Filling Up & Letting Go

Today is my dad’s birthday. He would have been 86 years old. 

He would have been waiting at the house sugaring the kids up when we pulled into the driveway with our college freshman and her Suburban-load of dirty laundry and plastic bins. He would have loved seeing the yearbook picture that his first grandson sent us with his smile plastered on the faculty page for the first time. He would be immensely proud as he listened to his granddaughter talk nonstop about the new level of badassery she is forging in a career path that no one saw coming. He would be quizzing the newly licensed driver in the house to see if she had changed her oil lately or needed gas money, then slip her a $20 bill just in case. He would have been the first to tell the disappointed 2nd place finisher that she would always be a 1st place to him. And his arms would have certainly enveloped, embraced and lifted the two youngest in our family for scoring their first soccer goals of the season.

My extraordinary dad would have celebrated his birthday in the most ordinary of ways because he understood the real gift that is given to us is in the every day. He was really good at sharing smiles with those he met along his way, and I’m not quite done celebrating the kindness he left behind.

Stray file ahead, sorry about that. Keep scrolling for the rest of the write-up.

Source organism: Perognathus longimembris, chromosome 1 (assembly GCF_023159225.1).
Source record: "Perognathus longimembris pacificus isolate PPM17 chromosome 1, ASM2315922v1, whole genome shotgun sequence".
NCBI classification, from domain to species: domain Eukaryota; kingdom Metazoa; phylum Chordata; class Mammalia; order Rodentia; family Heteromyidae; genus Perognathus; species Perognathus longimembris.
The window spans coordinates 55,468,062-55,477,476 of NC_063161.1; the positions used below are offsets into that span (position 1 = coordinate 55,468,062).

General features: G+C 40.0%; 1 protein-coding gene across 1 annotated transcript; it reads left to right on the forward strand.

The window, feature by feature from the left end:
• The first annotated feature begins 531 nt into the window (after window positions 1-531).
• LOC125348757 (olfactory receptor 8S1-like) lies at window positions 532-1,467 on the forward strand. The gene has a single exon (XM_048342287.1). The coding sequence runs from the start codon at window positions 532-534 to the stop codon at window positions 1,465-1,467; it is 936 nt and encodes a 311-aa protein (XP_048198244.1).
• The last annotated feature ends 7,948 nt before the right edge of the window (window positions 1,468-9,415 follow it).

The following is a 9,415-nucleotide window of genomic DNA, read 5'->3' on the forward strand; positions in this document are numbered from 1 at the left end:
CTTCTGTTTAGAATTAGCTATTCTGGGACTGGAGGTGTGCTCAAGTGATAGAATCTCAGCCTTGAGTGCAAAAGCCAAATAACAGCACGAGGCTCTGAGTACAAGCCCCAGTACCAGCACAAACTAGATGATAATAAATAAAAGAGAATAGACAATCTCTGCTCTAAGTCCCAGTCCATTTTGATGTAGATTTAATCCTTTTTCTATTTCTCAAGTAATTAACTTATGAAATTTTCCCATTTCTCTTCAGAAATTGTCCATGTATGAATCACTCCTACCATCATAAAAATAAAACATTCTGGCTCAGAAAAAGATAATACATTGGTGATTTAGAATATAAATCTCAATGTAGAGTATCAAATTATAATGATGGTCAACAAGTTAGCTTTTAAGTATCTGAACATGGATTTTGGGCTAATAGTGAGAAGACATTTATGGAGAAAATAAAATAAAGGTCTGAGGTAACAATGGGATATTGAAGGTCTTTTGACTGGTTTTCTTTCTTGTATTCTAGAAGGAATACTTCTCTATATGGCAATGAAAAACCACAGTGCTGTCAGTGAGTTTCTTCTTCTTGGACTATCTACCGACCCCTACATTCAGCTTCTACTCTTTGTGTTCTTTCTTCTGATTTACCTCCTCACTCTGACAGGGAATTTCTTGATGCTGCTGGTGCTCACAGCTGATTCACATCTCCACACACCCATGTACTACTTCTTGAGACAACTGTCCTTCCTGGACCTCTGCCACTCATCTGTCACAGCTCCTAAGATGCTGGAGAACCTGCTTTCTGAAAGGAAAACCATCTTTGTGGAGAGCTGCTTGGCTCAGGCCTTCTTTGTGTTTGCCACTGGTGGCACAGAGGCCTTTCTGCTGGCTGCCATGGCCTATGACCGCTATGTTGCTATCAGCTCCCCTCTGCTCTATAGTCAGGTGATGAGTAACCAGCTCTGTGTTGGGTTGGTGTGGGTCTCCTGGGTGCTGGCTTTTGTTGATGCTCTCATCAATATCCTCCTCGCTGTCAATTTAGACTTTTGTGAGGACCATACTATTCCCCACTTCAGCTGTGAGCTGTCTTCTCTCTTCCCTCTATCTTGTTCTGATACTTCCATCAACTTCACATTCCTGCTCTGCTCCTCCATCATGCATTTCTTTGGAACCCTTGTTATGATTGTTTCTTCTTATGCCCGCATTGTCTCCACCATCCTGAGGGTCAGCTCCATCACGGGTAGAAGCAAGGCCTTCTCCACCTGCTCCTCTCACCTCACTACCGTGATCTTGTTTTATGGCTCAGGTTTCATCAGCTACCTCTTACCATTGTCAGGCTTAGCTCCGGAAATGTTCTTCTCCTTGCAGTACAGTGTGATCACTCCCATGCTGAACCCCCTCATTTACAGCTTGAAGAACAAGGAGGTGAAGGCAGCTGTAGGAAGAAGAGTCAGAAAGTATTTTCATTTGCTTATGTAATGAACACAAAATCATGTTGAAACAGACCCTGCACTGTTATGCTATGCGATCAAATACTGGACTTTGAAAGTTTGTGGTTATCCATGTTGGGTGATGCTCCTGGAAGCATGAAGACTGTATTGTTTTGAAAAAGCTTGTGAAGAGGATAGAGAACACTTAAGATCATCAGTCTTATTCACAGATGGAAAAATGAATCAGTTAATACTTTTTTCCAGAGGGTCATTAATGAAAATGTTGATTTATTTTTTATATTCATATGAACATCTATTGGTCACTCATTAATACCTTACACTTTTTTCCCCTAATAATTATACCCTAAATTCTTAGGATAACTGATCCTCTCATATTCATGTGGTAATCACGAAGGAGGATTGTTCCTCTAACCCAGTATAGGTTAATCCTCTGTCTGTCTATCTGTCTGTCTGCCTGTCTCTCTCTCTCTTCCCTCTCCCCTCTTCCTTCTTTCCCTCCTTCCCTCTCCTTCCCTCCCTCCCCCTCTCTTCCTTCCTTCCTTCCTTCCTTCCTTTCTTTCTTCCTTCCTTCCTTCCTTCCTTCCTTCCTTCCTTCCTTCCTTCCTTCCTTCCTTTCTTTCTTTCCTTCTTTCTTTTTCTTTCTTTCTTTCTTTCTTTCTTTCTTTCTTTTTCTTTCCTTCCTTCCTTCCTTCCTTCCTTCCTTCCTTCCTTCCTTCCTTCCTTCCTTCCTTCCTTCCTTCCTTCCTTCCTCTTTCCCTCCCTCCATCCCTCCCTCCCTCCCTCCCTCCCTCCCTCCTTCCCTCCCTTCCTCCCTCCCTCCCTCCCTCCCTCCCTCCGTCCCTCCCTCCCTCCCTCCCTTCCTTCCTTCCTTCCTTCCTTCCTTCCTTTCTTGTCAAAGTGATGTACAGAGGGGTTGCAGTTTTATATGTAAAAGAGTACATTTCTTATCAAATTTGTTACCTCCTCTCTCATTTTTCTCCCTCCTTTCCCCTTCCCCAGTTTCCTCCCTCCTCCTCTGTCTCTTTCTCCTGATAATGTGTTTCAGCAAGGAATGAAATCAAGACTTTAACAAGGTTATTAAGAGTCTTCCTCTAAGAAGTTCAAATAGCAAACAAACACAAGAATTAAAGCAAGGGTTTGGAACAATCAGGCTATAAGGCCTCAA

Regular followers of the Fields of Poppy blog may remember my Poppy Penny jar, coins that I began to collect after my dad’s passing several years ago. I’d see a penny in the parking lot while opening my car door, a quarter at the gas pump, or even a small handful of coins right there on the sidewalk. Since my dad never passed a coin on the ground without picking it up, finding these little reminders of him helped me to turn my grief into smiles and inspired me to think about something special I could do with all of the Poppy Pennies I seemed to find all around me.

As my jar started to spill over a few months ago, I decided to put those little smiles into action and chose this day, my dad’s birthday, to empty it. 

I toted the heavy jar into the local credit union yesterday and poured the change into the money counter.  The letting go, cent by cent, was harder than I had imagined. I didn’t realize just how attached I’d become to those little pieces of him that I had picked up and stored away.  The change clinked and clanged as I held back and let go.

Inspired by him, those Poppy Pennies will buy some smiles today that I will not see, but I assure you I will feel every one. Today those Poppy Pennies will connect a father, a daughter, a family and a community that has loved us all well. On this May 10th those Poppy Pennies will help me to understand that our legacy of kindness and generosity may be the best parts of us that we leave behind.

See the kindness today.  Feel the kindness today.  Be the kindness today.  

Tomorrow the refilling begins.

Leave a Reply

Fill in your details below or click an icon to log in: Logo

You are commenting using your account. Log Out /  Change )

Facebook photo

You are commenting using your Facebook account. Log Out /  Change )

Connecting to %s